Estate planning in Illinois can be difficult on its own, but it's even more so when you have an adult child who is an addict. While you want to provide for your child after you're gone, you naturally don't want to contribute to a damaging and life-threatening habit. As opioid addiction rates rise around the country, MarketWatch offers the following advice to elderly estate planners faced with addiction in their families.
As an adult child, you may take on the responsibility of caring for your aging parent or parents. Unfortunately, the time may come when, due to dementia, Alzheimer's or other such ailments, they can no longer care or make decisions for themselves. We at Zapolis & Associates PC understand the complexities associated with taking care of an elderly family member in Illinois, and have helped many adult children obtain the legal authority to ensure their parents' well-being.
At Zapolis & Associates, PC, we help many Illinois people with their estate planning needs. Usually, depending on what they wish to accomplish, they begin with a last will and testament, followed by one or more revocable or irrevocable trusts. But for some of our clients, creating separate trusts is not absolutely vital. Instead, they can set up one or more testamentary trusts as part of their will.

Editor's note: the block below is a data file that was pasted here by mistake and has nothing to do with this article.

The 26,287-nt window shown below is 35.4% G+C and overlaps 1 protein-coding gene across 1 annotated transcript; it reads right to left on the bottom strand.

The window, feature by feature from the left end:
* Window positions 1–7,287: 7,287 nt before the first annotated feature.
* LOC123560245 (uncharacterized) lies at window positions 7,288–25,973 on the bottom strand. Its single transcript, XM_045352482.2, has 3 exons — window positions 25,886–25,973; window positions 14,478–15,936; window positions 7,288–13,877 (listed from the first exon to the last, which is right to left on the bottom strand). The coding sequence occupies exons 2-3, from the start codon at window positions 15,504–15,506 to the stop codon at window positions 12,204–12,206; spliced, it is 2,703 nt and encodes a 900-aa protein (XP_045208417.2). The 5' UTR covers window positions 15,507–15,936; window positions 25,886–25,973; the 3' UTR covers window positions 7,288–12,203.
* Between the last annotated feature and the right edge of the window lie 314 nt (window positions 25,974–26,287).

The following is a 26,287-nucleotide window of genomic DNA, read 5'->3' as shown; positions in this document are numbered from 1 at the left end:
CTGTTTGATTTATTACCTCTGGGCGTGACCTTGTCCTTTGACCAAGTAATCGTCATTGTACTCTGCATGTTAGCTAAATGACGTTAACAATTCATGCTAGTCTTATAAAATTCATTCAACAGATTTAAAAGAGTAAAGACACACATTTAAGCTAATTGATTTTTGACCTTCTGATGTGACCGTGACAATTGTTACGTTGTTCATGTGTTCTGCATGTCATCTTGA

A valid estate plan expresses the wishes of the deceased in terms of property and assets. However, families in Illinois sometimes find fault with the contents of a will, and as a result they may choose to contest it. This is a time-consuming and expensive process, so before proceeding it's best to understand all that's involved.
If you receive great pleasure from giving back to your Illinois community, you may wish to consider setting up one or more charitable trusts to allow you to donate on a more structured basis. Charitable trusts can form the cornerstones of well thought out estate plans and can benefit you as much as they benefit the charities you choose.
As a reasonably well-to-do Illinois resident, you likely have your years of hard work and your sound money management to thank for the wealth you have accumulated. Naturally you want to pass on that wealth to your children and grandchildren, but you may hesitate to do so by means of your will and/or the common types of trusts with which most people are familiar.